FEAR OF FAILURE OR FEAR OF SUCCESS? – Marilyn Armstrong

Fandango’s Provocative Question #24

I think at one time or another, I’ve been equally afraid of both. I was afraid to learn Hebrew, at least in part because I was afraid if I succeeded, I would lose my English. That was not such an unrealistic fear, either. I knew a lot of former English-speakers who spoke very poor English because they spoke almost exclusively Hebrew.

It turned out there was no danger of that because my Hebrew was abysmal and I don’t think it would have improved. The problem wasn’t the sounds. It was the grammar and oddly enough, the simplicity. There are only three tenses in Hebrew: present, past, future. So you can get to a complicated concept like: “If I had come here when I was 17, I would have been here for 27 years by now.”

You can’t say that in Hebrew. You can say something like it, but you can’t translate from English to Hebrew. In fact, you never really learn a language until you stop translating and start thinking in that language — and I never was able to do that. Fear of success or failure?

Sometimes, it’s not really clear what you fear. Maybe both?

I was not afraid of being a boss, but I really hated it and having done it briefly, never wanted to do anything like that again. It turns out, I need my hands ON the keyboard rather than telling other writers what to do. I had to restrain myself from making them get up and taking over the project. Not a boss. That’s not a fear. It was painfully learned self-knowledge.

If I knew I would be able to sell a book, really sell it, I’d make a stab at writing one. But since I seriously flunked marketing, I’ve never wanted to do it again. The publishing industry is pretty weird these days. I don’t feel like writing just to see my byline on the cover. If it isn’t going to make money, I don’t want to do it.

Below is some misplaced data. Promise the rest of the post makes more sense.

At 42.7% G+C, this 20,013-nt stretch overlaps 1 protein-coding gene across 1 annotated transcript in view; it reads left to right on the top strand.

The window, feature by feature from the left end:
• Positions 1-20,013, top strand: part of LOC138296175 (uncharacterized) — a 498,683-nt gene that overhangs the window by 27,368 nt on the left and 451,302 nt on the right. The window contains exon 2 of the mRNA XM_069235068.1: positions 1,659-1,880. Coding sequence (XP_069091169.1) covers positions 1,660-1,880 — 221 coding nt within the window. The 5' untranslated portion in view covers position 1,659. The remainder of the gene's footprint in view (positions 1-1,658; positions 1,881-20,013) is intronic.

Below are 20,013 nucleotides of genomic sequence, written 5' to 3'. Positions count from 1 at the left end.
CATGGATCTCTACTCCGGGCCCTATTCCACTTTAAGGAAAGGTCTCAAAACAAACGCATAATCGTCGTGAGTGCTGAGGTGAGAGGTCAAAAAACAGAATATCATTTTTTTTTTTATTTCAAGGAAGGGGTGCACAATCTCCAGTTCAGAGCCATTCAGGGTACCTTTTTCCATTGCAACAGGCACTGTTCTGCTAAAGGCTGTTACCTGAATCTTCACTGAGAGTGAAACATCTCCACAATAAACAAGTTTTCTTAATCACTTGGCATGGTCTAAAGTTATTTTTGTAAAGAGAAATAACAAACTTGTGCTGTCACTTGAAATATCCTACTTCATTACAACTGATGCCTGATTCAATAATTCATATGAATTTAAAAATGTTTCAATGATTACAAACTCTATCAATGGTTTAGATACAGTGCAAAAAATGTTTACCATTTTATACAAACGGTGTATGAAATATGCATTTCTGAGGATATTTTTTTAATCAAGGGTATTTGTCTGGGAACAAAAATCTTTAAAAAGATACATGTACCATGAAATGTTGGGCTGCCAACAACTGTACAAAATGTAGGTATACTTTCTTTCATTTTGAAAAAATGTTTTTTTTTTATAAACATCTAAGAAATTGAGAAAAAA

So really, I’m not sure exactly where I fit into this question. There are things I don’t want to do, things I know I can’t do or at least, can’t do well enough to bother. I never refused a job if it was something I could do and I’m not afraid of failure because I have failed often enough to recognize that success and failure are just bumps and dips in the same road. Everyone experiences both at one time or another.

Sometimes, when you look back, it’s hard to know which was which. Some of those failures turn out to be the reason you eventually succeeded.

Author: Marilyn Armstrong

Writer, photography, blogger. Previously, technical writer. I am retired and delighted to be so. May I live long and write frequently.

7 thoughts on “FEAR OF FAILURE OR FEAR OF SUCCESS? – Marilyn Armstrong”

  1. I was a boss in many of my jobs during my working career, but I really didn’t enjoy that role. I did okay at it, but like you, I’m more of a hands-on type. I ended up spending the last 15 years of my working days as an “individual contributor.” As long as my boss wasn’t a micro-manager and let me do what I did best, I was happy.

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    1. I was considered a brilliant manager, although to be fair, the company was nearly collapsing and when I left, did collapse — so the accolades were a bit late. I hated the writers who worked at a pace so slow that a full stop would have been fasterThe bosses were afraid to move them along because they didn’t understand the machinery and didn’t know what to do if they left. The answer? Close the company. Which is exactly what they did after I left. Oh, and the writers got twice the salary I did because they were “important.” Maybe if it had not been a company that was dying from blood loss, I might have liked it more? But it was awful.

      I went back to doing what I do: writing!

      Liked by 1 person

    1. Well, I’m fearful of things I know I don’t do well and definitely afraid of falling. But these aren’t “mental” fears. They are based on a reality learned by living. I don’t know anyone who is good at everything. Nor do I know anyone who is afraid of nothing. If you have no fear, you’re going to crash and burn.

      Liked by 1 person

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